You can imagine our delight when we heard a new glacier had been discovered in Dennis Port, Massachusetts, of all places. The exciting part of the find was that a glacier could exist at only 2 meters above sea level so far south. Of course we immediately mounted an expedition to study the Foss-McDonald Glacier.
When we reached the remote location of Dennis Port we asked around for any information. It took us quite a while to locate anyone who had heard of the phenomena. He told us the glacier grew in the middle of the driveway of a local cottage. The cottage was at the south end of Swan Pond and was the first obstruction to the wind for several kilometers. Of course the native, in his backwards, quaint way, said “a couple of miles” instead of “several kilometers.”
We next contacted a local tribe to porter our provisions to the glacier. This strange tribe, named Sur Furs, usually migrates south during the winter but a small contingent sometimes stays behind because, in words of their headsman “Kurt”, “Dude! The waves are wicked huge in the winter!” After an exotic ceremony involving water, which they obviously idolize, fire and earth in the form of an herb which was burned in a relic called a “bong”, the Sur Furs were sent ahead with the provisions. Unfortunately neither they nor our supplies were ever seen again. We believe they fell into a crevasse, but a stupid local told us in his broken English “they must have gotten the munchies,” which we interpreted to mean they had been trapped and eaten by a legendary pack animal known by the vile name “munchy”.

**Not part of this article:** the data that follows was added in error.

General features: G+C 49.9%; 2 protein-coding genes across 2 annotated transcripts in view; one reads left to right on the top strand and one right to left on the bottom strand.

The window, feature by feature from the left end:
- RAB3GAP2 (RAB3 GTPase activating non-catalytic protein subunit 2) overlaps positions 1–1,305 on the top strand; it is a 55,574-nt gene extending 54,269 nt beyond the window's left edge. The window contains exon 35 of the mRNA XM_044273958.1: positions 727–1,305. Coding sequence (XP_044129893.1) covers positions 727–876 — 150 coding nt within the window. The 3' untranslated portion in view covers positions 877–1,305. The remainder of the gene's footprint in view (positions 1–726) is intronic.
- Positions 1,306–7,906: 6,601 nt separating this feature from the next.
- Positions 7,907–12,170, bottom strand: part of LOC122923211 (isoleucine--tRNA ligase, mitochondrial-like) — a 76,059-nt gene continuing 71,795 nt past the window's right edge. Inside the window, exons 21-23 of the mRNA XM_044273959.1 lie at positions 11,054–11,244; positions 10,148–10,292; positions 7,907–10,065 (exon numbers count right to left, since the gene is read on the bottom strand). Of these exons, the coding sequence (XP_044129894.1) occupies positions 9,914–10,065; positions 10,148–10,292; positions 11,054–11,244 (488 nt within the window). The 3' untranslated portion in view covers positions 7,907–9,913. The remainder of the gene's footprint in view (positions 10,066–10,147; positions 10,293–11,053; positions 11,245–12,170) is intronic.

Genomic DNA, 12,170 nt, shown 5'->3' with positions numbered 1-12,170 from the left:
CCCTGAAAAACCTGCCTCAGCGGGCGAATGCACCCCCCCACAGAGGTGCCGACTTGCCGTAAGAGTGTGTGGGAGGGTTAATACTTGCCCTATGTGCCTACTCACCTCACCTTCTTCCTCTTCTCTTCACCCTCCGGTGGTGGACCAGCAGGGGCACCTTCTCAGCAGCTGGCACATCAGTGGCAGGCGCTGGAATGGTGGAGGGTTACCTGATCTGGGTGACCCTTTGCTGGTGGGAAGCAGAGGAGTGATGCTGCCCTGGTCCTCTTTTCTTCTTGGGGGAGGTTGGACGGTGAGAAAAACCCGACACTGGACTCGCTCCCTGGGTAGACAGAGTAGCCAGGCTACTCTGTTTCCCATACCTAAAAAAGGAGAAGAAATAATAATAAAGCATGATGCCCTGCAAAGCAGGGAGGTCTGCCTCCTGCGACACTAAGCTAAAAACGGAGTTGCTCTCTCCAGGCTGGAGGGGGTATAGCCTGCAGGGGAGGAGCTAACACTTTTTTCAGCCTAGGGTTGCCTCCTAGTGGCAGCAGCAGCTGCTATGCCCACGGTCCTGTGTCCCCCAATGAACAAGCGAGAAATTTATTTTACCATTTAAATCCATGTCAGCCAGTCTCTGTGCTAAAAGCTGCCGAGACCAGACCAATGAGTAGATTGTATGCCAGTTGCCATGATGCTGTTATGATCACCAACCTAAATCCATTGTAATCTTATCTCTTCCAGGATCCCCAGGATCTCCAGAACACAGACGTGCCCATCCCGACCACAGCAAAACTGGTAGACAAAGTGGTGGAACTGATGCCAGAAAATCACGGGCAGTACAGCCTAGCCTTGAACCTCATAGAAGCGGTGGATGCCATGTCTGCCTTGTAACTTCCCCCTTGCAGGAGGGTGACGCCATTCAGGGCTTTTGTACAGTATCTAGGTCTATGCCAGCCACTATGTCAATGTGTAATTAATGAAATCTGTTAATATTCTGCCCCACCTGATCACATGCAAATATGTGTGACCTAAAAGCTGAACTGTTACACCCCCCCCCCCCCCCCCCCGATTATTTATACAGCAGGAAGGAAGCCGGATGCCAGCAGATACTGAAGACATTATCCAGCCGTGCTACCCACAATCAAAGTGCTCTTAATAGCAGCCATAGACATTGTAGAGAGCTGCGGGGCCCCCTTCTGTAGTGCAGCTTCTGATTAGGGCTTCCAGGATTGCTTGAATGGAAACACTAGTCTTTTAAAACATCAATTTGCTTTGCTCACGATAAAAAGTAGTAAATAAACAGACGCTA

At first we feared we would starve to death in the wilderness, but remembered we’d passed a supermarket about 3 kilometers back.
It took us a long time to reach the glacier mostly because we could not interpret the local language. What do you make of, “Ya turn left a haff mile before ware the ol Hartman place used ta be”?
We finally arrived but found the glacier was rapidly receding. We quickly ascertained this was to due to the actions of Man. Actually, the actions of one particular man and his shovel. When we asked why he was destroying the Foss-McDonald Glacier he answered, “I have to park someplace, don’t I?”
We convinced the man to let us study the glacier before he did any more damage. As we worked he leaned against a shovel and drank a warm, bitter beverage from a ceremonial cup. He obviously prayed to the local insects, but his spelling was terrible.
We took measurements and readings. Studying the layers of the Foss-McDonald glacier will enable us to see the pattern of deposit and melting so important to discover the climate during the crucial period in which the glacier formed. It is very important since the nearest official weather station, at the Barnstable Airport, was at least 10 kilometers away.
We took one last look at the magnificent work of nature and sighed. We knew it would soon be destroyed and, as usual, it was America’s love of the auto industry which would be the culprit. On the other hand, my research assistant pointed out we couldn’t really blame fossil fuels for this act.
Now back at The Institute of Deranged Ideas and Obsessive Tendencies I am writing my final report on our find. Please keep an eye out for my 2,341 page dissertation on the grand Foss-McDonald Glacier.
Note – There is waaayyy more snow in New Hampshire, but this was much harder and heavier. This is were I broke 2 shovels a few weeks ago and it’s harder now. I didn’t take a picture of the steel shovel I use to cut the snow.